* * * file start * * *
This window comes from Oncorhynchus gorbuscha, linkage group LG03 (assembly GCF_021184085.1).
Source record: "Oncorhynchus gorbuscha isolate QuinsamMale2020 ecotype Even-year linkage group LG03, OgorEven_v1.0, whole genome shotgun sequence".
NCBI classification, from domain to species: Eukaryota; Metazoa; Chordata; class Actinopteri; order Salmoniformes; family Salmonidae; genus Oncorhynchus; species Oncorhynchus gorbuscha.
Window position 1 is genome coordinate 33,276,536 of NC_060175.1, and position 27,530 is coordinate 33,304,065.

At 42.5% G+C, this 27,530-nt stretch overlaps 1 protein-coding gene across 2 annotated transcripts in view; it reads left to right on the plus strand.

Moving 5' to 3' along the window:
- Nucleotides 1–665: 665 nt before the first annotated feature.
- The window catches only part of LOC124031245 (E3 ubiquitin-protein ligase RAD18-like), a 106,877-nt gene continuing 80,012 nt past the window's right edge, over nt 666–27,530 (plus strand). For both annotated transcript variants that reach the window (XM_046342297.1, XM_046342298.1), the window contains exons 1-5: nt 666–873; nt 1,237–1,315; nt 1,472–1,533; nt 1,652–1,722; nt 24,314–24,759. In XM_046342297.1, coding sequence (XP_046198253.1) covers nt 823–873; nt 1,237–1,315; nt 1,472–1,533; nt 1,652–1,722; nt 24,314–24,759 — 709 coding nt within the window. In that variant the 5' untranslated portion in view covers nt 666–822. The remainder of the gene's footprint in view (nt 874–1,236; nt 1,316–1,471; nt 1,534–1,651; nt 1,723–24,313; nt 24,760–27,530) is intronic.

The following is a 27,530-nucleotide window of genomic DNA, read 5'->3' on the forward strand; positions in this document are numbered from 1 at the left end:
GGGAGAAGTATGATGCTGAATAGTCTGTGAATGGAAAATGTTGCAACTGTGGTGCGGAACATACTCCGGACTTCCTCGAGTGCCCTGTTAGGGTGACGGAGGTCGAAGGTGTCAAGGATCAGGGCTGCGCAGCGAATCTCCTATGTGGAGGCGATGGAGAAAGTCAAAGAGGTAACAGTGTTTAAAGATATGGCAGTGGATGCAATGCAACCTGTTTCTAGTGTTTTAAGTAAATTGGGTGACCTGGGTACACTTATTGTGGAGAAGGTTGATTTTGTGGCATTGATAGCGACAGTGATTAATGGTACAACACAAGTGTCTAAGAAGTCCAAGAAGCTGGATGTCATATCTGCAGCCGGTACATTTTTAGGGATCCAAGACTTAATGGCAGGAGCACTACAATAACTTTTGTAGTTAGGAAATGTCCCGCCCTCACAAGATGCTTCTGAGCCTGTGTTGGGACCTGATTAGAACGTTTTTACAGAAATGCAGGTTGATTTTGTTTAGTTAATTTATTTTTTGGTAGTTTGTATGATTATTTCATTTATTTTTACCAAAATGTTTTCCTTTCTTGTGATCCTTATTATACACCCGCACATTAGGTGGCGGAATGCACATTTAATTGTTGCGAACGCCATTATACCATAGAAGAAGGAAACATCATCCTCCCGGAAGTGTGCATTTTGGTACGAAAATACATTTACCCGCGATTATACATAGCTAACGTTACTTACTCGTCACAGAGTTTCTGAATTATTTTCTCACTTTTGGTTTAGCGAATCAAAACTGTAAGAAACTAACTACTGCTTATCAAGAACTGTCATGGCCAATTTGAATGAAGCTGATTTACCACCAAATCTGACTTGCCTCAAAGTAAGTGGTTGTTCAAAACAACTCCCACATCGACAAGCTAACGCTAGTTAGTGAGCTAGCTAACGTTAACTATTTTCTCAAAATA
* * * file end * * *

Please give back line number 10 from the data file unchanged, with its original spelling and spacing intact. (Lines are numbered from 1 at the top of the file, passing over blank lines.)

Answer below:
GGGAGAAGTATGATGCTGAATAGTCTGTGAATGGAAAATGTTGCAACTGTGGTGCGGAACATACTCCGGACTTCCTCGAGTGCCCTGTTAGGGTGACGGAGGTCGAAGGTGTCAAGGATCAGGGCTGCGCAGCGAATCTCCTATGTGGAGGCGATGGAGAAAGTCAAAGAGGTAACAGTGTTTAAAGATATGGCAGTGGATGCAATGCAACCTGTTTCTAGTGTTTTAAGTAAATTGGGTGACCTGGGTACACTTATTGTGGAGAAGGTTGATTTTGTGGCATTGATAGCGACAGTGATTAATGGTACAACACAAGTGTCTAAGAAGTCCAAGAAGCTGGATGTCATATCTGCAGCCGGTACATTTTTAGGGATCCAAGACTTAATGGCAGGAGCACTACAATAACTTTTGTAGTTAGGAAATGTCCCGCCCTCACAAGATGCTTCTGAGCCTGTGTTGGGACCTGATTAGAACGTTTTTACAGAAATGCAGGTTGATTTTGTTTAGTTAATTTATTTTTTGGTAGTTTGTATGATTATTTCATTTATTTTTACCAAAATGTTTTCCTTTCTTGTGATCCTTATTATACACCCGCACATTAGGTGGCGGAATGCACATTTAATTGTTGCGAACGCCATTATACCATAGAAGAAGGAAACATCATCCTCCCGGAAGTGTGCATTTTGGTACGAAAATACATTTACCCGCGATTATACATAGCTAACGTTACTTACTCGTCACAGAGTTTCTGAATTATTTTCTCACTTTTGGTTTAGCGAATCAAAACTGTAAGAAACTAACTACTGCTTATCAAGAACTGTCATGGCCAATTTGAATGAAGCTGATTTACCACCAAATCTGACTTGCCTCAAAGTAAGTGGTTGTTCAAAACAACTCCCACATCGACAAGCTAACGCTAGTTAGTGAGCTAGCTAACGTTAACTATTTTCTCAAAATA